At some point these hot days may bring in the dinner winds and with it some gusty conditions. Here’s a video from Bill Gladstone of North U on the right way to respond to a heavy gust, trim don’t feather.
More great writing from Karen Sullivan.
Because a lot of people have asked us about the traditional way of “parking” your boat on the ocean, called heaving-to, and because so many have also asked, “Are you going to write a book about the voyage“, (and because I am writing one,) here is a compilation of story and technical information about heaving-to, from a couple of draft chapters and an appendix. We’ve also posted three videos. They are:
1. Sockdolager hove-to off the Oregon coast;
2. Sockdolager hove-to off New Zealand; and
3. A side-by-side split-screen comparison of conditions in the two videos.
We hope this post helps to answer some of those technical questions while also telling a story for our non-technical readers.
On July 22, 2011, we were hove-to 100 miles off the Oregon coast, waiting out a gale. We remained hove-to for 48 hours. Every so often a big wave collapsed squarely onto the windward side of the hull, punching us—BAM!—like a heavyweight prizefighter. It shoved the boat nearly onto her side. The first time it happened, Jim was bracing himself in the galley and I was laying in his settee bunk. At impact I tensed for a knockdown. Stay up, stay up, stay up! I beamed strength to the boat; the rolldown lost momentum at about 50 or 60 degrees off vertical. Then the heavy weight and leverage of Sockdolager’s keel began righting us. Ah, whew, we’re okay. But if these waves get any bigger, we won’t be.
Boating safety is a concern to all sailors and in an effort to promote safety; the PTSA is encouraging the entire fleet to practice man-over-board drills.
During the spring and summer race series all boats which complete the man-over-board drills and watch the LIFESLING video will be eligible to win a new LIFESLING (value $150, compliments of PTSA and West Marine)
Of the two drills, the skipper can be at the helm during one of the retrievals. The second drill should be run by a member of the crew. It is recommended that all members of the crew watch the video prior to the drill.
For the drill, if you don’t have a LIFESLING, please contact Ed Edwards at (360) 301-1386 to arrange a loaner.
Experience has shown that physically getting the victim back on board can be the most difficult and hazardous part of the drill. Each boat and crew will need to develop their own boat specific procedure.
If you don’t have a willing victim to jump into the water, we do have several volunteers who are available. Contact Ed Edwards at (360) 301-1386 to make arrangements. Upon completion of watching the video and completing two drills (live victim not mandatory), contact Ed to enter the drawing for the LIFESLING. The drawing will be after the summer Cats Paw Series.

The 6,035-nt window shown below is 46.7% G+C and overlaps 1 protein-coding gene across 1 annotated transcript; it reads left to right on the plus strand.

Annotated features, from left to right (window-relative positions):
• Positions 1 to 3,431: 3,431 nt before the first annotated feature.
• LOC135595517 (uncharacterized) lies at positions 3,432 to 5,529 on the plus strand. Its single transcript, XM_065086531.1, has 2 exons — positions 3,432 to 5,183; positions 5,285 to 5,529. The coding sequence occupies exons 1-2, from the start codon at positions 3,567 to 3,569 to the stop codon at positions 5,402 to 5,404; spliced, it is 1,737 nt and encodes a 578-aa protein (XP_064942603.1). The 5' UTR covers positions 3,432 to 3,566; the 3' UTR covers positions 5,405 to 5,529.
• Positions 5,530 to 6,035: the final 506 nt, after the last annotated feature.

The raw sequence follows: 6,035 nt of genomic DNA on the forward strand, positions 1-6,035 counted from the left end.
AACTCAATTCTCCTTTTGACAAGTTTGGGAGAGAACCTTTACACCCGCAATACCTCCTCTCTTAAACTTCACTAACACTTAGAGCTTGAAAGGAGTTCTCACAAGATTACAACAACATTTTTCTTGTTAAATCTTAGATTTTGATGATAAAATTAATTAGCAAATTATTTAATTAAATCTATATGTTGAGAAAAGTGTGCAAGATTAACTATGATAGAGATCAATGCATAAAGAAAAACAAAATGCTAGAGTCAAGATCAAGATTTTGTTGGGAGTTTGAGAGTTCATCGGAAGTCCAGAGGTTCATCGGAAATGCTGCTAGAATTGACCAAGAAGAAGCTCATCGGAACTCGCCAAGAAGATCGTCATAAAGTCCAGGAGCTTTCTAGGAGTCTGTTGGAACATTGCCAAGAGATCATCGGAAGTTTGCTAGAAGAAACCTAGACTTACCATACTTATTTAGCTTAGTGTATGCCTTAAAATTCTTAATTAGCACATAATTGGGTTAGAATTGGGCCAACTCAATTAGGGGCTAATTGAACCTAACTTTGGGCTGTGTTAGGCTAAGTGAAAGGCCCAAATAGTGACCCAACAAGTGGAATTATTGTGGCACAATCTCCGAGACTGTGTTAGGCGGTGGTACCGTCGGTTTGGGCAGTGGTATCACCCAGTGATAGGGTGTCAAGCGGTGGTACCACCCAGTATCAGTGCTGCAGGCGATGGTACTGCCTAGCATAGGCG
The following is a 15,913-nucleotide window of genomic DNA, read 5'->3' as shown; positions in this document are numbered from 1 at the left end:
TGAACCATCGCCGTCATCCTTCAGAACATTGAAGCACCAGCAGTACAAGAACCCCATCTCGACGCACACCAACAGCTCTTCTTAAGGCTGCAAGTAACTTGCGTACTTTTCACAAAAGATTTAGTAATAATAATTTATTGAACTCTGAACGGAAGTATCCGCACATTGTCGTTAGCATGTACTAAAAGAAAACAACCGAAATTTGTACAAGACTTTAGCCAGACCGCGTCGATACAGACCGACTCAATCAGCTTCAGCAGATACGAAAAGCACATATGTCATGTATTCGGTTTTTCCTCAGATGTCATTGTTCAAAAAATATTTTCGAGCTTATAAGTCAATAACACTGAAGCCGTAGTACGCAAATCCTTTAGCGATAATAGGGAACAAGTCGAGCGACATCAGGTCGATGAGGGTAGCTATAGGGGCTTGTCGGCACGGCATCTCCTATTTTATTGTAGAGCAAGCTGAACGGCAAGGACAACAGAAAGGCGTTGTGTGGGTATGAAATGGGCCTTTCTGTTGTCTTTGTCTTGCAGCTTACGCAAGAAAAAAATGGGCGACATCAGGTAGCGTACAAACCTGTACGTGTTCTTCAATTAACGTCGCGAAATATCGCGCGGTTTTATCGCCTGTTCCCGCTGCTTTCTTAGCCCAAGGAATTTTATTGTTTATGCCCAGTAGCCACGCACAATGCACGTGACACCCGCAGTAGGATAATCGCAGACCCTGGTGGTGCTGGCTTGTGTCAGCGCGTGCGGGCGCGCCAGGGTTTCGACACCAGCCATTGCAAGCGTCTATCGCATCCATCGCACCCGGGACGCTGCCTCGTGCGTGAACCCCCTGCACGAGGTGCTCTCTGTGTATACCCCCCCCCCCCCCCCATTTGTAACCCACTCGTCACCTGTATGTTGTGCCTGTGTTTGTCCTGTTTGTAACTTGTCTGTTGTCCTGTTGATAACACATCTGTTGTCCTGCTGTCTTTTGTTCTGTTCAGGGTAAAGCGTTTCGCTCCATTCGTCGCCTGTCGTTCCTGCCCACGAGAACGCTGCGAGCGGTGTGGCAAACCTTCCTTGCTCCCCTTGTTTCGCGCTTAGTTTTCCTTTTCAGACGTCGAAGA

The LIFESLING video can be seen through the link at our web site or on You Tube here. The best video is the “LIFESLING 2011” by the Sailing Foundation.
On the behalf of PTSA, always think safety.
A reminder that pinching doesn’t pay …
“Keep your head out of the boat!” That’s a phrase we’ve all heard from coaches in sailboat racing. It’s an important concept. In fact it will be one of our Rules to Sail By this year, but it is just as important to keep your head in the boat if it means keeping the boat going full speed. Without consistent driving, tactics cannot reach their full potential.
Last weekend, I sailed the stars with my dad who had very little tiller time in the class. The vast majority of his sailing experience has been in dinghies and E-Scows which are deceptively light and accelerate quickly. Hanging over the rail in the crew’s harness with little to look at except the waves coming at me, I found myself pestering him to “keep pressing,” and “put the bow down,” mostly because I didn’t want to drag in the water! But I also wanted to remind him that the boat needs to “eat” in order to stay fast. After the day’s racing, Dad laughed and told me his similar experience earlier that month when he was crewing for my brother Michael in J22s at the San Diego Yacht Club Championship. Michael’s helming experience is also dinghy-focused, so Dad kept reminding Michael that weekend to “Keep the bow down.” Now tables had turned and he had to take some of his own medicine.Rule Number 8 of our 50 Rules to Sail by in 2012: Put the bow down!
It’s make or break time out on the racecourse, MARK RUSHALL explains how to get a flying start and what to do when things don’t go quite to plan.
Strategic Awareness when Sailing
A clear race strategy leads to a definite starting objective. [Strategies for the beat were discussed in the December 2002 issue of Y&Y.] A starting objective enables realistic priorities to be set; rather than trying to win the start outright we might aim for a more conservative approach, which achieves these priorities. For example, in light conditions the top priority for a keelboat is generally speed off the line, while in a dinghy it’s clear wind. If there is a wind bend favouring the right hand side of the course, the priority will be a clear lane to tack onto port.
How handle the boat
Practising some specific boat handling skills will enable you to accurately position the boat on the start line: • Stop quickly by pushing out the boom, keeping the boat’s alignment constant. • Learn to manoeuvre at slow speed, using sails and body weight. • Practice holding the boat on station in semi-stalled mode; (between close hauled and head to wind) using rudder and sails; maintaining control all the time. Try bearing away fast without acceleration, then promptly returning to semi-stalled mode. • Learn to tack when in semi-stalled mode, using body movement and sails, without gaining forward momentum. • Accelerate quickly from semi-stalled mode.
You can read the rest of the article on Yachts and Yachting here.